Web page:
So, what philosophical nonsense am I going to proffer in this week preamble? Well, it’s a topic that I have raised in previous posts, and a topic that I believe firmly underpins our actions, and thus our results. It’s a topic that I deliberately-remind myself of everyday, via my morning routines, so that I both don’t forget them, but also have them directly on hand when i do forget…which happens all the time, because the reality is life is full of distractions. The topic du jour is VALUES Now, because I’m desperately keen to keep this post as succinct as possible, I’ll not go into great detail right here and now, but what I will say is this: Our values are pivotal in determining ‘what we do care about, and, what we don’t care about’ – this immensely intimate process alone requires dedicated sober reflection, because if we don’t make time to reflect, or remain sober (hic!), then our capacity to ‘tolerate’ the stuff we shouldn’t tolerate will only escalate. I reckon we need to be very mindful of what we tolerate, as we’re instructing others (and our subconscious) on how we want to be treated (or how we treat ourselves). Personally speaking, this was an incredibly potent realisation that offered me a link and a vantage point to see where and why alcohol and nose candy was such a dominant factor in my early adult life…this helped me crawl out of my own primordial soup that I was helplessly splashing around in with no floaties  When we have identified and partitioned what we care about, this will then determine our decisions. When we, again soberly (aka consciously) make decisions (rather than simply ‘react’), we are then presented with new hurdles and obstacles that not only reflect our chosen decisions, but the outcomes (once the obstacles have been overcome) will, by natural default, determine your results. Therefore, our values (pre)determine our results. QED mofo” …so says Mark Manson, author of “The Subtle Art Of Not Giving A F***’ and ‘Everything is F*cked”. [Quod Erat Demonstrandum – QED is an abbreviation of the Latin words “Quod Erat Demonstrandum” which loosely translated means “that which was to be demonstrated”. It is usually placed at the end of a mathematical proof to indicate that the proof is complete.] I’d like to believe, let me rephrase that…I do actually believe that everything we care about, everything that we truly value actually demands a level of wellbeing, of health, of physical and mental strength and resilience to ensure that our values stay front and centre in our lives. If we refuse, or disallow the precious resource of time, patience and self-learning, when it comes to our own ability to take the best care of ourselves, then our realistic capacity to ‘live-proper’ to our own set of core values will be unrealised. Does it make sense then, if we construct our daily habits and our immediate environment, on and around the foundation of our values, then wouldn’t that mean we’d live a more fulfilled life? Hmmmmmm… I don’t think it makes life ‘easier’ by any means, in the sense that we can’t avoid what life throws at us – but it certainly makes life simpler, and if life is simpler, then when things do go to shit, which they inevitably will at some time, at some stage, to you or to you or someone you love, then we’d be in a better, clearer state of mind to deal with said problem. Hello, yes!?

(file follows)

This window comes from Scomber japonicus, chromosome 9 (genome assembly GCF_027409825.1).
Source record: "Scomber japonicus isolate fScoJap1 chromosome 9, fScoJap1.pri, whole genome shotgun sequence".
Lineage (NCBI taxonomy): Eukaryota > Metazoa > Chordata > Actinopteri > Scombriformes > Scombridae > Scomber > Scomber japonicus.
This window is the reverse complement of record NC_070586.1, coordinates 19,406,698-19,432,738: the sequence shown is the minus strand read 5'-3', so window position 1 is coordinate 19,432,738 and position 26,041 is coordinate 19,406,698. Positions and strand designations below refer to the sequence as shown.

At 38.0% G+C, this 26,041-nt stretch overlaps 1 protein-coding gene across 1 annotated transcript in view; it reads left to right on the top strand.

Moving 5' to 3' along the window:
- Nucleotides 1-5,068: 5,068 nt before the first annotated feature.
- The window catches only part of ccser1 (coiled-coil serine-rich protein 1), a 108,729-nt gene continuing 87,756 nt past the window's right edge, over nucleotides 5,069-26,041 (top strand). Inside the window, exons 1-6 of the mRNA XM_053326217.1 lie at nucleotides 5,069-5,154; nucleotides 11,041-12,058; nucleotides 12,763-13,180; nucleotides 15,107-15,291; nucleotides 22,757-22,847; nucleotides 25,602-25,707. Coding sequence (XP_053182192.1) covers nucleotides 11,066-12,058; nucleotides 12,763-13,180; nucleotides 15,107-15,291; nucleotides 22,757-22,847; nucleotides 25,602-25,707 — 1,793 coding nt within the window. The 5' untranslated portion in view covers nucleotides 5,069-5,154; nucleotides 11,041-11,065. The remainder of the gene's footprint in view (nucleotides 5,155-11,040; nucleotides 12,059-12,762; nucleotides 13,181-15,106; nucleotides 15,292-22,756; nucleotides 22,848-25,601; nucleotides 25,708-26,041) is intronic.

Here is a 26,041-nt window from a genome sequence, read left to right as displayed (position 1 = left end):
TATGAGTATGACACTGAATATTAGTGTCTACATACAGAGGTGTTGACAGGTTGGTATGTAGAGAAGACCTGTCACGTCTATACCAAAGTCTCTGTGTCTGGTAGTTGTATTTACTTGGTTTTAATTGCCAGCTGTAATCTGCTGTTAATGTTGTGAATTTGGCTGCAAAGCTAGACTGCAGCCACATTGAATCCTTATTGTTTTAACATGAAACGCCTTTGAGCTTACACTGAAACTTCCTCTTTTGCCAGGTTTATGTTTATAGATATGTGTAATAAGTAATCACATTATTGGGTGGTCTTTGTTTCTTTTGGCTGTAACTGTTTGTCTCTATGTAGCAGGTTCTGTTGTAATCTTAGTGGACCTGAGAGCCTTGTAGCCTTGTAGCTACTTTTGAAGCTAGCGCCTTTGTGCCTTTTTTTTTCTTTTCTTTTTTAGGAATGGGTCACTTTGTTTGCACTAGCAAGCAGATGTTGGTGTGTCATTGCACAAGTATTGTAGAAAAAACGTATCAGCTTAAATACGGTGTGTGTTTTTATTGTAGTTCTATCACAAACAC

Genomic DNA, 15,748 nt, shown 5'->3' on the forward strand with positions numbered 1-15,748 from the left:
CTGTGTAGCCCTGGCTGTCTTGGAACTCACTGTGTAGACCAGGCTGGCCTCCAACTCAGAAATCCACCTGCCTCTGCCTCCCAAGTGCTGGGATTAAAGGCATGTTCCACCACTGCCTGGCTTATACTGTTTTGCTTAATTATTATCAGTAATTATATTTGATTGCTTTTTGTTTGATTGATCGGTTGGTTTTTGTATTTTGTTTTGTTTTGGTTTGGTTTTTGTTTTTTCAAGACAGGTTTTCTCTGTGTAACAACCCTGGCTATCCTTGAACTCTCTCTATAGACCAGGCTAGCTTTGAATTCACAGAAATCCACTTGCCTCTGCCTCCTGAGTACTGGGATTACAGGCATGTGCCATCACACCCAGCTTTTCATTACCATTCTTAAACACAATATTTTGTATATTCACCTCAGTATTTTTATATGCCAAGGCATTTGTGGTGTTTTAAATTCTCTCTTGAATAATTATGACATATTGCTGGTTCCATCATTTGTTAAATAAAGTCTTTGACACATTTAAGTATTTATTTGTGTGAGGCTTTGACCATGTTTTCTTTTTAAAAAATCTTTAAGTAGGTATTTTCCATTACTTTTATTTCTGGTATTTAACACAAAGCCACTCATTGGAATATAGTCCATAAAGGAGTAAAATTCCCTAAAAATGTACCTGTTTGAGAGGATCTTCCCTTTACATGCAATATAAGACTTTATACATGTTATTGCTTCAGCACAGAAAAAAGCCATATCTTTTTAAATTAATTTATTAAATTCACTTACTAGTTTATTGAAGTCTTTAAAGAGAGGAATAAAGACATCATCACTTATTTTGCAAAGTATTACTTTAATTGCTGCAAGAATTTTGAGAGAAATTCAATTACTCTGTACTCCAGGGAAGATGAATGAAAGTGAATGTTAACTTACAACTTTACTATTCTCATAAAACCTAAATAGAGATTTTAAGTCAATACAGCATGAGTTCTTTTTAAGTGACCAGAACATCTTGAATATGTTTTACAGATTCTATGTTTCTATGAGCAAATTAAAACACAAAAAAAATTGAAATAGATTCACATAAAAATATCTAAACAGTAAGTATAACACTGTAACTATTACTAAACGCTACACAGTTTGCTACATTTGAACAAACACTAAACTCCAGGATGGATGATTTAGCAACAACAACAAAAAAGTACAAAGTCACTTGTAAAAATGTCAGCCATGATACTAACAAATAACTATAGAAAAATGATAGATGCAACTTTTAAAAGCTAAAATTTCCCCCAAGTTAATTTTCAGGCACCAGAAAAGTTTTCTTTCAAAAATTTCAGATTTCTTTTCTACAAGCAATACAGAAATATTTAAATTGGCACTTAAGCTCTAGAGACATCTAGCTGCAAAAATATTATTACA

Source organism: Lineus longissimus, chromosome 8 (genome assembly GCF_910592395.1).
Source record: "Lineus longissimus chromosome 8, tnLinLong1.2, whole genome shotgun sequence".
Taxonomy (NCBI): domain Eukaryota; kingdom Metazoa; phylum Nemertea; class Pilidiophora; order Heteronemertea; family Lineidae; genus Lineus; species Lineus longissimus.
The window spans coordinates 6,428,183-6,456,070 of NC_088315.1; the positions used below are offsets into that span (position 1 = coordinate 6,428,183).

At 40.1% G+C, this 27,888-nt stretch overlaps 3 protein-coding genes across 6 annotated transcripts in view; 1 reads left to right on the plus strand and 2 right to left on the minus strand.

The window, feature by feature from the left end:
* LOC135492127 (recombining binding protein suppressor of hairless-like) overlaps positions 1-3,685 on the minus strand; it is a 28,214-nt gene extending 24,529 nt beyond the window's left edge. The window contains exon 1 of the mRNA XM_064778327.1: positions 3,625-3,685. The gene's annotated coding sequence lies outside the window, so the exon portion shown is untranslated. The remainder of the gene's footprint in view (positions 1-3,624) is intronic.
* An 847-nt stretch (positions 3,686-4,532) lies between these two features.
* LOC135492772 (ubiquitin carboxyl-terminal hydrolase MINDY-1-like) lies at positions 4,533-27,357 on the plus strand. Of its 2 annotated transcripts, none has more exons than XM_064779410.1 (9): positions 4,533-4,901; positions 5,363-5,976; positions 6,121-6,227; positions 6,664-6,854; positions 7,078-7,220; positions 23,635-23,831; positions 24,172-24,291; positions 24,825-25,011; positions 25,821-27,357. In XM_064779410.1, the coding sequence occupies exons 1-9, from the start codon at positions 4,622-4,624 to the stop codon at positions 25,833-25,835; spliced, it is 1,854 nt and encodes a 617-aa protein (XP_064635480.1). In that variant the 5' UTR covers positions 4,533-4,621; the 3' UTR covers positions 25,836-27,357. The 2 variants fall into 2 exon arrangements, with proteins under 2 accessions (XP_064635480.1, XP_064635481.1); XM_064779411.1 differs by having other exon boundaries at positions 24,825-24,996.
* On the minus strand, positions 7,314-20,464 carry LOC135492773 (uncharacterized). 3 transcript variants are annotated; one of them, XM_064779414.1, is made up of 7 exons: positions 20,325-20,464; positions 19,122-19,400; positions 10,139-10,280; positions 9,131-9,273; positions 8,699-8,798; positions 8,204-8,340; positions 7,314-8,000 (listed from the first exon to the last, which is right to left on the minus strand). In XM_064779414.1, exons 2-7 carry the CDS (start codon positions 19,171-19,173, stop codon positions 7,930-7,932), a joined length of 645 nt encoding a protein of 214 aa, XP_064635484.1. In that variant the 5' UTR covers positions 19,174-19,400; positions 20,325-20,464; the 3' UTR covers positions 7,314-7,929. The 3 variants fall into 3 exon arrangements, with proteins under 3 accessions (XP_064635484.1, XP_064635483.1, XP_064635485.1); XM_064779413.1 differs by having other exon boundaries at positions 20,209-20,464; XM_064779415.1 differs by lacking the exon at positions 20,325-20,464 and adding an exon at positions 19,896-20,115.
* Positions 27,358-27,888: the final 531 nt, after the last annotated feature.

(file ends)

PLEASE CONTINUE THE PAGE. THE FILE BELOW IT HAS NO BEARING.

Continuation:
So lets jump in and continue on from my last post where I outlined Metabolic health and more precisely Insulin Resistance. Today I will cover: Methods to help you reclaim your metabolic health, and thus reduce your (potential) exposure to Insulin Resistance. I’ll touch on signs of ‘insulin resistance’ and a ‘broken metabolism’ And I’ll finish off on the subject of body measurements, and what I think we should embrace and what is best to avoid, for both the ability to actually measure yourself properly, whilst not driving yourself bonkers on why you’re not achieving your desired weight-goal. Like i said earlier, I’m conscious of keeping this post as succinct as possible, so I have taken the liberty to dot-point as much information as possible. I’ve also literally carried on the conversation straight from my last post, so it could be worthwhile to reread the second-half of that post if you need to. Lastly, I have NOT added links to the research that I reference below, again purely for expediency…if anyone is keen on more information or wants to the links, please do not hesitate to email me. Methods to stop the ‘cycle’ and reclaim your metabolic health..How do we stop the cycle remaining metabolically ‘stuck’ and unable to access our fat-fuel? Follow a few simple principles to access the fat stored and use it for energy and thus improve your overall metabolic health. With any changes that you decide to make, i’d recommend that you make the adjustments incrementally – the outcomes we all desire from betterment change is to realise longterm success.  So, as with any new habit, start small and start easy – make the ‘process’ as ‘frictionless as possible’, meaning making it as easy and as repeatable as possible. Track your progress, acknowledge any hurdles and /or changes, and then scale as you proceed. Finally, be patient and realistic. There could be decades of eating and drinking habits that require gentle ‘tweaking’, so don’t expect the results of decades of habits to be turnaround within days, or weeks for that matter.  Here’s a 4-step process that may help. 1. Increase protein 2. Fat for fuel 3. Control carbohydrates 4. Time Restricted Eating (TRE) 5. Optimise sleep 6. Reduce stress As I mentioned in my last post, protein is critical…well it is THE building block of muscles, bones, cartilage, skin, and blood. Your body uses protein to build and repair tissues and to make enzymes, hormones, and the body chemicals. The reality is these days most individuals are not consuming enough protein, especially the +40 age group. There is growing consensus amongst scientists that older adults need to eat more protein rich-foods when losing body fat, dealing with chronic or acute illness, or facing a hospitalisation. Up to one-third of older adults don’t eat an adequate amount due to reduced appetite, carbohydrate focused diets, financial resources, reliance on processed and fast food/takeaway food, less focus on home cooking, an increase in popularity in ideological diet regimes. This combined with a tendency to consume more alcohol & sedentary lifestyles puts them at a risk of deteriorating amounts of lean muscle mass, diminished bone health, compromised mobility, flexibility, limited proprioception and a slower recovery from bouts of illness…and sadly loss of independence at a relatively young age. The news an elderly relative has broken a hip tends to sound alarm bells, perhaps more than breaking another bone would. That’s because a hip fracture dramatically increases an older person’s risk of death. One in three adults aged 50 and over dies within 12 months of suffering a hip fracture. So how much protein do we need? Honestly, this is still being debated by nutritionist today. The answer? We don’t know. The field of nutrigenomics – how our individual genes uniquely interact with our food – teaches us this varies from person to person. At best we can make an educated guess and start with research from the often-quoted sports nutrition bible, weirdly titled The Complete Guide to Sport Nutrition. It states that the International Olympic Committee Consensus on Sport Nutrition recommends strength and speed athletes consume 1.7g of protein per kg of bodyweight per day. This is considered the optimal amount to help the muscles repair and regrow. But I hear you say “I’m not a strength, speed or power athlete?”….(no, not yet you are, but soooooon grasshopper)  Maybe you’re training for a marathon (stop laughing). Maybe you want to lose fat. Or maybe you just want to be generally healthy. Studies show this idea of 1.7g of protein per kg of bodyweight per day is still a good base to start…so before you initiate a nose-to-tail eating regime… here’s (possibly) why. Protein and endurance. Endurance athletes need just as much protein. In research published in The Journal of Applied Physiology it was suggested: ‘We conclude that bodybuilders during habitual training require a daily protein intake only slightly greater than that for sedentary individual in the maintenance of lean body mass and that endurance athletes require daily protein intakes greater than either bodybuilders or sedentary individuals to meet the needs of protein catabolism during exercise. Simply put, endurance athletes need protein to prevent their body breaking down. Train too hard or for too long and the body will enter a catabolic state (bad juju). Your muscles break down, the immune system is badly affected and injuries are more likely to occur. However, get an adequate supple of protein and you’re equipped with the building blocks needed to recover. Research from the Memorial University of Newfoundland in Canada states: ‘Nutrition is critical determinant of immune responses and malnutrition is the most common cause of immunodeficiency worldwide. (And) protein malnutrition is associated with a significant impairment of immunity. Protein and appetite “It is the protein content that is important is promoting short-term weight loss” – The Journal of the American Dietetic Association. The article continued saying ‘We speculate that it is the protein, and not the carbohydrate, content that is important in promoting short-term weight loss and that this effect is likely due to increases satiety caused by increased dietary protein” Note the word ‘speculate’ before you chow down on kg’s of protein, but know that it does show promise for our expanding waistlines by stopping overeating. And idea supported by the American Society for Clinical Nutrition, which states ‘Potential beneficial outcomes associated with protein include increased satiety as protein generally increases satiety to a greater extent that both carbohydrate or fat ‘Adults retained more lean muscle mass and lost more fat mass when consuming higher-protein diets.’ Nutritional Reviews  Protein and immune health The body’s immune system is a complex mofo. It’s a network of biological structures and processes that exist within our bodies to protect us against disease and foreign bacteria. These biological structures range from special cells and proteins to tissues (not toilet paper though) and organs, and each works in harmony with the others to keep us fit and healthy.  Satiation Satiation is considered to be the signals or processes that bring a meal to an end. Protein is the most effective macronutrient providing a satiating effect. It is well established that under most conditions, protein is more satiating than the isoenergetic ingestion of carbohydrate or fat.  The Thermogenic Effect The thermic effect of food is the energy requires for digestion, absorption, and disposal of ingested nutrients. It’s magnitude depends on the composition of the food consumed: Dietary fat is very easily consumed and has very little thermogenic effect. Carbohydrates: 5 to 15% of energy consumed. Protein: 20 to 25% of energy consumed Protein Sources I’m not here to recommend a particular diet, way of eating or advocating that one-way of eating is better than another…simply do your research and consume protein sources that reflect your dietary, religious, ethical and ideological needs. You need to do the work. Aside from any religious, ideological stand point animal protein is the superior form in terms of both covering the complete amino acid profile and being one  of the most incredibly nutrient dense food available…nutrient dense food = satiation.   Your diet doesn’t need a name or a belief system, just enough nutrients -Marty Kendall Fat For Fuel One of the great things about fat is that it has no insulin response, and is metabolised much slower than carbs. Helping us feel fuller for longer (that’s why quality raised fatty animal/fish protein is generally regarded superior…I’m not for one minute suggesting going all “Keto-Pete” but i’d recommend adding some seriously high quality to fat to your meals…and before we go all fat-phobic just remember your brain is virtually made of all fat, every cell in your body, last count was 37 trillion requires fat for signalling and transportation throughout the body, hormones require fat…i could go on. Control Carbohydratyes.  Seriously, if you’re struggling with brain fog, fluctuating energy levels, constant cravings and snacking etc then I cannot recommend enough to limit your fast-carb intake. Especially by focusing on reducing or eliminating starchy, refined, processed carbs (fast-carbs) that are metabolised /absorbed way too quickly – leaving us feeling under nourished, continually hungry and craving the exact same foods we don’t need. That’s why they’re so delicious and ‘addictive’ because we have a serious physiological hankering for them…and the exact reason I very rarely have them in the house, because I’ll eat the entire loaf of freshly baked sourdough in a day…mmmm toasted cheese sandwiches  Cravings sabotage our efforts Focus on quality whole, unprocessed ‘nutrient dense’ carbohydrates, these are absorbed much slower than simple carbs, and have little impact on blood sugar. This will allow insulin to fall and see a return to metabolic flexibility. Especially when you combine quality protein with quality carbs and fat…you’re sorted mate! I’ll provide some more detail on this in next weeks post Time-Restricted Eating (TRE) Window Our bodies, on a daily basis, also require time for insulin levels to recede. So an advisable approach to allowing this to take place would be to limit, or reduce, your eating window, to allow the body to reset over the course of a 12-16 hour period. A time-restricted eating (TRE) protocol has numerous benefits, one of those being to allow the body’s insulin levels to balance. In both animal studies and human trials, timerestricted feeding and eating have elicited beneficial health effects, including: Weight/fat loss Improved insulin sensitivity der! Improved metabolism der! Promotes longevity…now you know my secret Improves mindful eating Reduces caloric intake Improved gut health Improved cognitive functioning …the list goes on. Now, we call ALL tend to eat too much food…period. TRE offers, i believe a really easy, sustainable and scaleable approach to not only improving IR, but our capacity to reduce our caloric intake #winning There’s so many ways to approach this, and one of the great things is that it can be completely bespoke to your work/life routine and lifestyle. A sensible rule of thumb would be an approach called 4:4:12 Wait 4 hours between breakfast and lunch, 4 hours between lunch and dinner and then 12-16 between dinner and breakfast, whilst avoid snacking. As I alluded to before, eating high quality, nutrient dense whole foods is your weapon against snacking, over eating and ultimately controlling your caloric intake…but more of that next week. “Fasting’ over a 14-16 hour period will allow the body to normalise and potentially, after a period of time and *metabolic adjustment, get into a fat-burning zone. This is when insulin is at it’s lowest and the body will use only store fat as an energy source (not blood sugar aka glucose). Reducing our caloric intake, plus, if possible, not eating anything 3 or more hours before we retire in the evening will have a hugely powerful impact on your sleep quality. I can also 99% guarantee, you’ll feel less hungry in the morning – again, something I’ll touch on in future posts. Optimise Sleep This subject will be for another post, as it requires a lot of content – but what I will say is that sleep underpins EVERY metabolic, hormonal, cognitive, cellular physiological response in the body. Without quality sleep we’re always going to the battle with every aspect of our health Reduce Stress As above…literally. Stress doesn’t kill you directly, but it certainly is the underlying instigator for the majority of ‘lifestyle’ related deaths globally. Learn, deliberately practice & repeat methodologies (that work for you) that reduce your stress. Every aspect of your wellbeing will improve because of it. My biggest stress relief tip: ACTIVE MEDITATION Find an activity (preferably one that’s outside) that you love – golfing, swimming, hiking/walking, tennis, gardening…what ever it is…and do it as much as you can. Move, sweat, get outside, get some vitamin D, get amongst nature, feel the ocean, the wind, the ground beneath your feet…and leave the phone at phone. Again, this another topic for another time.